Financial Planning for 'Generation X'

I read with interest the Oct. 22 article "Kids Learn to Save, Repay Loans." A recent survey commissioned by Phoenix Home Life Mutual Insurance Co. confirms that young people are aware of the need to save and plan.

What these students lack, however, is knowledge about basic financial terms and concepts. I applaud educators, such as the one mentioned in the article, who make time in the classroom to address this topic. Young people must be able to manage their money with a long term strategy.

Parents, teachers, and corporate leaders alike need to make a concerted effort to offer every child a structured opportunity to prepare for financial realities ahead.

Robert W. Fiondella

Bristol, Conn.

Chairman, Phoenix Insurance

Media fueled the Jewell Express

Thanks for running the Oct. 31 editorial, "Wrong About Jewell," about the unfortunate mistreatment of Richard Jewell by the FBI and the Atlanta news media. Now that it's over, is there any real concern about the damage done to Jewell's reputation?

For me, the incident has led to a loss of trust in the credibility of the local news media. It appears they will go to any length to one-up each other in the quest for market domination. It would help if all of us were more discriminating in our news consumption.

Ken Brakebill


Singapore knows what it's doing

In "The Caning of Democracy," Nov. 7, the author accuses the People's Action Party (PAP) of using "time-worn authoritarian tactics to stifle political expression."

The author acknowledges that "Singaporeans are among the best educated and most cosmopolitan people in the world," and also that "the PAP will retain a parliamentary majority and form the next government." Why should Singaporeans vote for the PAP, if indeed it is as oppressive and authoritarian as the author claims?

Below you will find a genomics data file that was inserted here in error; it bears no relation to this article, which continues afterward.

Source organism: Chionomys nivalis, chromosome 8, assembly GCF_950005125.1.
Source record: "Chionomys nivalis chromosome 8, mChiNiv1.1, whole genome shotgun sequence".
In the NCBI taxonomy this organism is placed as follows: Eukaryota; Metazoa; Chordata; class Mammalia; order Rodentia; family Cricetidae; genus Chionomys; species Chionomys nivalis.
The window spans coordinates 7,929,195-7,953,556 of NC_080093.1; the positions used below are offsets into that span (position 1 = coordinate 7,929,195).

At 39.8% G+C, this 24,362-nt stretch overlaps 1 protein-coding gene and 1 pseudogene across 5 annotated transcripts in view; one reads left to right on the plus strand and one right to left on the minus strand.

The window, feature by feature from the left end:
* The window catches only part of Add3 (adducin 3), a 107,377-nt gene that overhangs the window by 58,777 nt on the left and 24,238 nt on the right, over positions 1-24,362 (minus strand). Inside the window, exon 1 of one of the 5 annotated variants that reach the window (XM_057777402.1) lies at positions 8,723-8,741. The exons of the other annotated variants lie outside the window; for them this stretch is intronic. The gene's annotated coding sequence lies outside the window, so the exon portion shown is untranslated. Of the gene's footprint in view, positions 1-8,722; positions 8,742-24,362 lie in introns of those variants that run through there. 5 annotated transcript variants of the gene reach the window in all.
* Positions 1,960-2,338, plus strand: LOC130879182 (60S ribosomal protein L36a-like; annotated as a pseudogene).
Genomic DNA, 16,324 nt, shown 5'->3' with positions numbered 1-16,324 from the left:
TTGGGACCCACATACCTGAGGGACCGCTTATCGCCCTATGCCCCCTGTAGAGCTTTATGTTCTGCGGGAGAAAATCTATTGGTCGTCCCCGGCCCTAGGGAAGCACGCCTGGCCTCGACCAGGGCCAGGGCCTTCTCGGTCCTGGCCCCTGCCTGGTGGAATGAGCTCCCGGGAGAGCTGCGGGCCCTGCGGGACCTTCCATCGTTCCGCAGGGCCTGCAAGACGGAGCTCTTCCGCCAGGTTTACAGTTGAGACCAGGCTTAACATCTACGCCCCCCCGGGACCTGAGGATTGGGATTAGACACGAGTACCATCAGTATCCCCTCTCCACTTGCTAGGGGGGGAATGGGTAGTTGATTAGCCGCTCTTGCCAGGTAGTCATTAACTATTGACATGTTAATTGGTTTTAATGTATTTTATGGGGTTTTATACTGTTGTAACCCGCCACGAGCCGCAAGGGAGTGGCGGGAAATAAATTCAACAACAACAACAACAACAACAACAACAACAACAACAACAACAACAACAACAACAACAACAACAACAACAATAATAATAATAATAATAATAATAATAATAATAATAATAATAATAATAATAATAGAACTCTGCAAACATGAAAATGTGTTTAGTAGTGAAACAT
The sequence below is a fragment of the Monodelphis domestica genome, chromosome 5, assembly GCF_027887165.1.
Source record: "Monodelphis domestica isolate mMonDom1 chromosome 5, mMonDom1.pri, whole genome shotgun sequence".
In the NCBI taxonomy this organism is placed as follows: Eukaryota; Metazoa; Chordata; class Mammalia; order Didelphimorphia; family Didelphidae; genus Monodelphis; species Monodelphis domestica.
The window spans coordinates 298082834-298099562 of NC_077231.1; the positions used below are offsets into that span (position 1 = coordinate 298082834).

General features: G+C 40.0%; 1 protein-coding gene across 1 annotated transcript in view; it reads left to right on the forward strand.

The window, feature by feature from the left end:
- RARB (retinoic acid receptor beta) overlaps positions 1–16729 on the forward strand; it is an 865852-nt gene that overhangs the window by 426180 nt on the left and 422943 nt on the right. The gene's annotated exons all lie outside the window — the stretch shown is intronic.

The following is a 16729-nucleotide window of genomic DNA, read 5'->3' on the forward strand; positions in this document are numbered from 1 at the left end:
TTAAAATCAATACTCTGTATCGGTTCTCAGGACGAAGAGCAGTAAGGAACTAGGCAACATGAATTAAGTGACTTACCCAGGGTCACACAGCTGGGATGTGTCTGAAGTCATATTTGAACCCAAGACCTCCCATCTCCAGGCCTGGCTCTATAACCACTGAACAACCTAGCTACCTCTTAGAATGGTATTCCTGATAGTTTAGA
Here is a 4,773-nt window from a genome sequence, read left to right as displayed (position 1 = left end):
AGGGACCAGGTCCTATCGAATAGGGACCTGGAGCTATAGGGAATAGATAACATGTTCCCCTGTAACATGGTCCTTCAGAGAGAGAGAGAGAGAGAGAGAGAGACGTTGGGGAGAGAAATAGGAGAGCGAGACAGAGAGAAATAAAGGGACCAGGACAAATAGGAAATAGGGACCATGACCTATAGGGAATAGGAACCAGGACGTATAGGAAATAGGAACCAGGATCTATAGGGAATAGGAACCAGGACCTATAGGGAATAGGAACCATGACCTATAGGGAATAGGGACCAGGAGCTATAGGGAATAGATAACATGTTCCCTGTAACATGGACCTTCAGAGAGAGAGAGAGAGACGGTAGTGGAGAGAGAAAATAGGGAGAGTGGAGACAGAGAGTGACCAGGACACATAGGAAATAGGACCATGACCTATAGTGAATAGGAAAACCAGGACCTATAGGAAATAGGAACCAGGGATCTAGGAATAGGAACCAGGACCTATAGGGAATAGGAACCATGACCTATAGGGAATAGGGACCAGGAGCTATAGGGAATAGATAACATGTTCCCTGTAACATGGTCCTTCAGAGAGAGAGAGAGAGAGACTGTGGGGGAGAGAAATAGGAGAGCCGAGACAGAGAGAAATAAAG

The author criticizes the lack of independence of the Singapore judiciary. The World Competitiveness Yearbook 1996, published by the International Institute for Management Development, ranked Singapore fourth in the world and best in Asia in terms of public confidence in the fair administration of justice.

The author bemoans the lack of open, mature political debate in Singapore. In 1995, he opposed the awarding of an honorary degree by Williams College to Singapore's Prime Minister Goh Chok Tong. Yet the author had never visited Singapore. Mr. Goh invited him to come to Singapore for a public debate, with full media coverage, so that he could expose the evils of Singapore government and show Singaporeans the error of their ways. The author declined.

Chan Heng Chee


Singapore Ambassador

Ranching environmentally

The Oct. 30 article, "Oregon's Open-Range Ranching Spurs Battle Over Bovine Control," fails to educate readers about alternative solutions to the dilemma between open-range ranching and the environment.

Ranching's old ways need to adjust to the necessities of a new era. A June 30 article in the Sun News (Silver City, N.M.) reports: "Holistic Range Management ... holds every level of the ecosystem, from fungi and termites to predators, as an important part of an ecosystem into which his cows fit, rather than dominate."

Ranchers need to look at ranching and environmentalism differently in order to move successfully into the next century. Journalists should report new solutions, especially when they are already in practice, in addition to just reporting yet another conflict between ranchers and environmentalists. These conflicts continue to grow, but more and more ranchers are prospering while they preserve the environment.

Miguel F. Sarria

Albuquerque, N.M.

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